Driving tests

Can you drive everywhere in reverse?

Let’s say you’re awesome at driving in reverse. Can you drive everywhere backwards?

The answer is no, for several reasons.

Firstly, the law states you can only drive in reverse as far as necessary to perform a manoeuvre.

You will be facing the wrong way in the lane which means your lights will be facing the wrong way and there are no reflectors to reflect the headlights of the vehicles following you. Your headlights will be facing the in the wrong direction, so you won’t be able to illuminate the road ahead, and you’ll be blinding drivers behind you. Your brake lights are facing forwards, meaning drivers following you won’t know when you are braking.

Your vehicle’s brakes are set up so that they are more powerful on the front wheels. This is because as you brake, weight is transferred forwards (‘brake dip’) and therefore there’s more friction on the front wheels. Most vehicles have smaller rear brake discs than front brake discs; the larger front discs dissipate the additional heat created. While ABS will prevent the wheels from locking up, there will be less braking performance overall.

Smaller brake discs on the rear than the front on this Audi A3

Steering geometry is set up for the steering wheels to lead the rear wheels, not for rear-wheel steering. At higher speeds, overcorrection will seriously destabilise the vehicle with a pendulum effect. The steering is unlikely to return to the centre as easily, if at all, (i.e. front wheels straight) when driving in reverse

The vehicle is not geared to travel at high speeds in reverse if you have a conventional gearbox. You might be able to get away with it in low-speed traffic, but not at open-road speeds where you’ll become an obstruction to traffic. To keep up with traffic you’ll need to rev the engine to the redline which will be noisy for you, and for those around the vehicle.

Your vision is compromised looking in reverse. The headrest will create a large blind spot. Most vehicles have thick C pillars for crash protection, plus your point of vision starts a long way back from the rear window, meaning that the blind spots are much bigger than when looking forwards. You would also have no wing mirrors facing in a direction that would allow you to see what’s going on behind you (i.e. towards the front of the car).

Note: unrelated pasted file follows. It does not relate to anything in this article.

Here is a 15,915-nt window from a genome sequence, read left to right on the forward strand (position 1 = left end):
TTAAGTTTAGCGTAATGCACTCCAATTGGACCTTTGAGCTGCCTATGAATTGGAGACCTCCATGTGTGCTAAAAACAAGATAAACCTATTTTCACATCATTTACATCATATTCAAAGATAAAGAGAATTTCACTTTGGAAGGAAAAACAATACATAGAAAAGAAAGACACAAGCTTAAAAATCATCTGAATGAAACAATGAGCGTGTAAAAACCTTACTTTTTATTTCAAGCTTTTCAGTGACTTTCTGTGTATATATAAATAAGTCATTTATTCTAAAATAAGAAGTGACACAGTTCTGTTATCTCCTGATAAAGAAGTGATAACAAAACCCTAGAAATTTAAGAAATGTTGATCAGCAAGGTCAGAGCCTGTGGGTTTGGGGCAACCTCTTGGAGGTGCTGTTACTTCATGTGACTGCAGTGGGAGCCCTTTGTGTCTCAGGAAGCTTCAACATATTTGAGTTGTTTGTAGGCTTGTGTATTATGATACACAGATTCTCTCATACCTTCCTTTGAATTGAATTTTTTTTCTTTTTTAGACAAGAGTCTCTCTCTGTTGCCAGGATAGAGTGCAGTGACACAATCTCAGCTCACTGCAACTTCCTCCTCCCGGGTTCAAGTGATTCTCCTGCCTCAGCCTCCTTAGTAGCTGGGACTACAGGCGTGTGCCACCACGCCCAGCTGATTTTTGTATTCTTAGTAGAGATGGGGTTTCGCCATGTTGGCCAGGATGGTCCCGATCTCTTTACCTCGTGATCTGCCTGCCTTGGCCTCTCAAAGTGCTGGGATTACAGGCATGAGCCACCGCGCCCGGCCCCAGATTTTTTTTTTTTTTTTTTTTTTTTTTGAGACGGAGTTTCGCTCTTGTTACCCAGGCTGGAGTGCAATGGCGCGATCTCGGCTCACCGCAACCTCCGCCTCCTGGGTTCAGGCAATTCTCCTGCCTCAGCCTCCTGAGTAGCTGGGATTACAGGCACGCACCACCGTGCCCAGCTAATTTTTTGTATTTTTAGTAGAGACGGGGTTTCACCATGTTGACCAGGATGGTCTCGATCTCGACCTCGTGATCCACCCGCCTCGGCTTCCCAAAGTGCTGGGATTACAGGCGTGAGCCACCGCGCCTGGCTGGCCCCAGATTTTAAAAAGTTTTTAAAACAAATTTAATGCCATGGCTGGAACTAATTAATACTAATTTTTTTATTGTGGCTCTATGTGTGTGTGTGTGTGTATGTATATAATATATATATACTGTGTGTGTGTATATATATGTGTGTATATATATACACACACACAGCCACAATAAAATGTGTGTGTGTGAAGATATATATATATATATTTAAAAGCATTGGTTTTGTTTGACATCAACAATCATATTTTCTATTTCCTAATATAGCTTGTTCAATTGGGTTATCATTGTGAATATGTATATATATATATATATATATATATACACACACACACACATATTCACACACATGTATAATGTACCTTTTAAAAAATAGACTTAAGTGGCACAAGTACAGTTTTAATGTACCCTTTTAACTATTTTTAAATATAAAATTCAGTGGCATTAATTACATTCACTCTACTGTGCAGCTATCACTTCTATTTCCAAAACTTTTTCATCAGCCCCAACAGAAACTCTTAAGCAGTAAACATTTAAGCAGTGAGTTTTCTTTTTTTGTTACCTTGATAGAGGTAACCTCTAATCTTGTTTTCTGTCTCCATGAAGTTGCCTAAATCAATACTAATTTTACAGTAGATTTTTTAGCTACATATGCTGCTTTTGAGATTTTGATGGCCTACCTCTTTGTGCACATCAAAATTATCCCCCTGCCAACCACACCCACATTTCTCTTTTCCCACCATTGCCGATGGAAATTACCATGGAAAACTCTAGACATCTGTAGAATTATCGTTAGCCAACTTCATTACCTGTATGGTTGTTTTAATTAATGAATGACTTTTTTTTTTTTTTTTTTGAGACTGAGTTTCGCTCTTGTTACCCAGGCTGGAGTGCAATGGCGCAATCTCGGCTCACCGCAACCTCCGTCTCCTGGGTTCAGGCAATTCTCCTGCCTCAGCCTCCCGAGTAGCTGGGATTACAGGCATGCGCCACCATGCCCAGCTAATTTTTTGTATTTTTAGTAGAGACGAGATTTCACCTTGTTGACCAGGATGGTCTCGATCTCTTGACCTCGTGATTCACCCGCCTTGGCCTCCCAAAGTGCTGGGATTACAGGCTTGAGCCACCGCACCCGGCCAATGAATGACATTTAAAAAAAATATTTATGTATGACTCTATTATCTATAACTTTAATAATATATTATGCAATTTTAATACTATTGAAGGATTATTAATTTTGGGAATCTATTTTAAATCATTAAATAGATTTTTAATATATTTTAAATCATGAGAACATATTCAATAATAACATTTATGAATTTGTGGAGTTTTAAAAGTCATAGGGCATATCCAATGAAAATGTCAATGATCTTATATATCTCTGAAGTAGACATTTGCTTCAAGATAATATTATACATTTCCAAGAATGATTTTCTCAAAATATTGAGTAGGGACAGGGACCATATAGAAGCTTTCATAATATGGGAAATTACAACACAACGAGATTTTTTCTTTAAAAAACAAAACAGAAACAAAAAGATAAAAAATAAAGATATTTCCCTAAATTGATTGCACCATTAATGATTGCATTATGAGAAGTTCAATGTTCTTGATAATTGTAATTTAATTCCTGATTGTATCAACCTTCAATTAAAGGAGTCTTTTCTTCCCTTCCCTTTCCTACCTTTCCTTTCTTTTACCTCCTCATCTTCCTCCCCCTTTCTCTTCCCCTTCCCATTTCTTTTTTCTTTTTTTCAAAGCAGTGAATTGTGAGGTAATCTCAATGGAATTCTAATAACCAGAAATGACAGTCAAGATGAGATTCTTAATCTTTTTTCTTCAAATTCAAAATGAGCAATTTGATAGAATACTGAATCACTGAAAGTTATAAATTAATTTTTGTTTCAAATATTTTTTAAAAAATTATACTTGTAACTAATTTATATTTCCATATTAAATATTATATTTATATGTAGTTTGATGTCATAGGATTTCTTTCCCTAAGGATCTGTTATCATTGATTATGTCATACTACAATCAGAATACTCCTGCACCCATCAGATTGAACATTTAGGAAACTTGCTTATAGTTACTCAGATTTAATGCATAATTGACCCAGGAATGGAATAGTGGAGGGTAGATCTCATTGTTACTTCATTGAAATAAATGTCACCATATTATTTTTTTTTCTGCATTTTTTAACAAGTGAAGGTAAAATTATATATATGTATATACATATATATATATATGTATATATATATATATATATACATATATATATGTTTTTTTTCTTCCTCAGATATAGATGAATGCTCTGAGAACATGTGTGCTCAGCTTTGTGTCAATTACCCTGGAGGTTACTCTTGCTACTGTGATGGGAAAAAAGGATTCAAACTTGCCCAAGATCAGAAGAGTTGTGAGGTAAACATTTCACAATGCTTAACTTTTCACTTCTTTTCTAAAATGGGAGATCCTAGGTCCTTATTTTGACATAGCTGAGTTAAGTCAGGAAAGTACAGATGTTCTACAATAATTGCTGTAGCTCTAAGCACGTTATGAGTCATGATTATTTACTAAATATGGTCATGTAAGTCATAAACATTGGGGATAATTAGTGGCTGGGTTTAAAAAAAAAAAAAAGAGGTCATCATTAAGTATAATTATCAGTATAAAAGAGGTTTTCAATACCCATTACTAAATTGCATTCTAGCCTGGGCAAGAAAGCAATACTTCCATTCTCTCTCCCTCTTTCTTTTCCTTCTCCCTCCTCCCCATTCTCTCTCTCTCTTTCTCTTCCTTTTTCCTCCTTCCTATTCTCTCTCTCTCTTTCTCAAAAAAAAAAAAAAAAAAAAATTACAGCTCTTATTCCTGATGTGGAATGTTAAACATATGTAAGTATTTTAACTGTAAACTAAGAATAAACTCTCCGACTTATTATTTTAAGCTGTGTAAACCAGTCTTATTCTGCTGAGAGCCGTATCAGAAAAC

Thick rear (C) pillars and a small rear window make rearwards visibility much worse than forwards visibility

Looking behind you will fatigue you quickly as you’ll be turned in one direction to look where you are going. It’s not possible to drive backwards at speed using just the mirrors – you would not have adequate depth perception, and there’s a big blind spot right behind the vehicle (bear in mind you won’t be able to look at your reversing camera because you’ll be facing the other way).

Be prepared for neck and back strain if you have to maintain this position to see where you’re going

The results of even a minor crash could be a lot more severe seeing as your body is twisted.

Driving at speed in reverse means no cooling air is entering the engine bay and flowing across the radiator. The engine’s fan will have to work overtime to keep it cool. There’s also positive pressure up the exhaust pipe, rather than allowing the engine to breathe freely.

Cars are designed to have the best coefficient of drag driving forwards. Driving in reverse means more wind resistance, leading to increased fuel consumption (notwithstanding the low gearing of reverse gear leading to higher engine revs that burns more fuel).

There’s a small chance that you will suffer more from fumes coming in the car in reverse. If you open your windows, you are driving towards your own exhaust emissions.

Electric cars might give more of a possibility of driving in reverse for longer periods of time as they don’t require the gearbox that an internal combustion engine car requires, they will be able to go as fast in reverse as forwards, and there is no engine that needs to be cooled. However, the illegality of not having lights facing in the right direction, and the impracticality of every other challenge still means it’s a bad idea.

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Darren is a member of the Institute of Advanced Motorists and the NZ Motoring Writers' Guild

Posted in Advice
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